April 24, 2017 Stony Brook University full ScienceDaily article here
- Climate change is predicted to cause a series of maladies for world oceans including heating up, acidification, and the loss of oxygen. A newly published study demonstrates that one ocean consequence of climate change that has already occurred is the spread and intensification of toxic algae.
- Their study demonstrates that since 1982, broad stretches of these ocean basins have warmed and become significantly more hospitable to these algae and that new ‘blooms’ of these algae have become common in these same regions. Alexandrium and Dinophysis are serious health concerns as they make neurotoxins and gastrointestinal toxins that can cause paralytic and diarrhetic shellfish poisoning in humans.
…”The distribution, frequency and intensity of these events have increased across the globe and this study links this expansion to ocean warming in some regions of the North Atlantic and North Pacific Oceans,” Gobler said.
“A fundamental question has been whether we can directly link expansion of harmful algal blooms to a warming ocean; this paper provides critical, quantitative evidence for just that trend, confirming an expected, but difficult to test, direct link between toxic blooms to climate,” said Dr. Raphael Kudela, Professor of Ocean Sciences, University of California Santa Cruz, a national toxic algae expert who was not part of the study.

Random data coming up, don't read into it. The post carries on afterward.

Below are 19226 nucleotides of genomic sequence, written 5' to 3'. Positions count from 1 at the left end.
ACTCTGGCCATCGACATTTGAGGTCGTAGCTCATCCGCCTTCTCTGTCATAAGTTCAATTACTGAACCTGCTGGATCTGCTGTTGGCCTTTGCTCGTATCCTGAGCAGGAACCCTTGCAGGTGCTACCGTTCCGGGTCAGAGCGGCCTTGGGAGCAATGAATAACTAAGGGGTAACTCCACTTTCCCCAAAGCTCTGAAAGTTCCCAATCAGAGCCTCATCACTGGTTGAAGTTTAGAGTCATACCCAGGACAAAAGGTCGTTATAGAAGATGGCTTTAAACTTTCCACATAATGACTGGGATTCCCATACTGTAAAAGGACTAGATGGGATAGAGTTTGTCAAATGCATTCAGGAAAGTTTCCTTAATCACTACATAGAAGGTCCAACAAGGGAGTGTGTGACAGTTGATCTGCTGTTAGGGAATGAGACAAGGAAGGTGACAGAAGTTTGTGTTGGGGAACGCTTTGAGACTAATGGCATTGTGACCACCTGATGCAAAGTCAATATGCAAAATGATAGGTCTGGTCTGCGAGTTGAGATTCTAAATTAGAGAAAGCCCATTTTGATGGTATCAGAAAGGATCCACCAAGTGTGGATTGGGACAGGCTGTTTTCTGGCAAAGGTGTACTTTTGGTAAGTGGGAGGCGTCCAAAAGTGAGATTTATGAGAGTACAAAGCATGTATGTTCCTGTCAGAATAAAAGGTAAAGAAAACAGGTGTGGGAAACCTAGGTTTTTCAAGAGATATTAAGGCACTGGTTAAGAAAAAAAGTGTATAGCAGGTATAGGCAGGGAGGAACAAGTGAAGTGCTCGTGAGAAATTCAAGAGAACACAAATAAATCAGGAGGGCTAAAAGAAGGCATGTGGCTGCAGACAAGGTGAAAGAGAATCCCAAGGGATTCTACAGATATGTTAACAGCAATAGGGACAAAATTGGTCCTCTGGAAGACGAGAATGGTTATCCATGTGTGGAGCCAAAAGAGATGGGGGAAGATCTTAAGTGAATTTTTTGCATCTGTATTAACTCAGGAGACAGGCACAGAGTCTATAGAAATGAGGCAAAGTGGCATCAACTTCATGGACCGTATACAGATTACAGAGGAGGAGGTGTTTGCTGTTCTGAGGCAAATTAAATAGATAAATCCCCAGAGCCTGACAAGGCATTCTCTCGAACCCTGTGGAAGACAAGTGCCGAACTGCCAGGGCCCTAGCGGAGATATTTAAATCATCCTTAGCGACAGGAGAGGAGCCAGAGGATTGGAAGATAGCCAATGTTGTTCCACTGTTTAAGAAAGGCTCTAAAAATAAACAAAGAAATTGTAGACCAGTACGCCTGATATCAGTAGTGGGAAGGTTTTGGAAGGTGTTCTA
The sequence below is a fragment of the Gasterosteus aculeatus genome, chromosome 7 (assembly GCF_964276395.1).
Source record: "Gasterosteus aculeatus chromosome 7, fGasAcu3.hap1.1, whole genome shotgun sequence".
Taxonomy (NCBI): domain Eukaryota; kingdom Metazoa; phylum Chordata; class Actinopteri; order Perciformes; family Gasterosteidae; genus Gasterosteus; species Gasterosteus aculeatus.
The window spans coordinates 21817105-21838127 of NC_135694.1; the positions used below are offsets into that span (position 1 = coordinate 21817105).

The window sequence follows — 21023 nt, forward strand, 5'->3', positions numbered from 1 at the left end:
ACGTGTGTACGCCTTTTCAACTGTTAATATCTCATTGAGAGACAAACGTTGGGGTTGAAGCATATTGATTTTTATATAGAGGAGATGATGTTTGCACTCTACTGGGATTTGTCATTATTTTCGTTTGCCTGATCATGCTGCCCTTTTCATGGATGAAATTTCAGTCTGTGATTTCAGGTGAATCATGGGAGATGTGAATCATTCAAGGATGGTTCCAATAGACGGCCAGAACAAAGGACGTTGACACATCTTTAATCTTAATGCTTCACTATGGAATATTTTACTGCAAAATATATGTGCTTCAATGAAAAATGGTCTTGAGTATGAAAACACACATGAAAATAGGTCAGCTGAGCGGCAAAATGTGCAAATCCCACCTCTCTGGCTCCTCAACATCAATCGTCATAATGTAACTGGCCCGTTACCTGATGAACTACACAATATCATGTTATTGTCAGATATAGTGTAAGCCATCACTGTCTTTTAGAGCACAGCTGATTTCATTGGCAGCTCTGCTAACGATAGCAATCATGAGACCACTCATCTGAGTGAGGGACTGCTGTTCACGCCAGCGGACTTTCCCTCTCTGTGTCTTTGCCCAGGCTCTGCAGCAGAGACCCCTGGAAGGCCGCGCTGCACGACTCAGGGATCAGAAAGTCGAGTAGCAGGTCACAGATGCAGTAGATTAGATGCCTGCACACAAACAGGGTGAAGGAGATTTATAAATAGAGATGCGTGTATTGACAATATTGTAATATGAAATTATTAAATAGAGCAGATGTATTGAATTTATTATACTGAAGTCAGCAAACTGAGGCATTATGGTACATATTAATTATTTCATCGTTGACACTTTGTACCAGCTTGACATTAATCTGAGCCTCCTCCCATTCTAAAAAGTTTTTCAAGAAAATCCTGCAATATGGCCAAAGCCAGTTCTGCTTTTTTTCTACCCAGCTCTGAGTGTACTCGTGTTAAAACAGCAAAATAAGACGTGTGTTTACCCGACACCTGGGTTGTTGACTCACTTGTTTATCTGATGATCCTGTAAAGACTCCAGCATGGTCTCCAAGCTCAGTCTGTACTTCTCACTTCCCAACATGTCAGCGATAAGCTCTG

…”This study demonstrates that the global warming that has already occurred is now impacting human health and our oceans,” said Gobler. “An important implication of the study is that carbon emission and climate change-related policy decisions made today are likely to have important consequences for the fate of our future oceans, including the spread and intensification of toxic algal blooms.”
Christopher J. Gobler, Owen M. Doherty, Theresa K. Hattenrath-Lehmann, Andrew W. Griffith, Yoonja Kang, and R. Wayne Litaker. Ocean warming since 1982 has expanded the niche of toxic algal blooms in the North Atlantic and North Pacific oceans. PNAS, April 2017 DOI: 10.1073/pnas.1619575114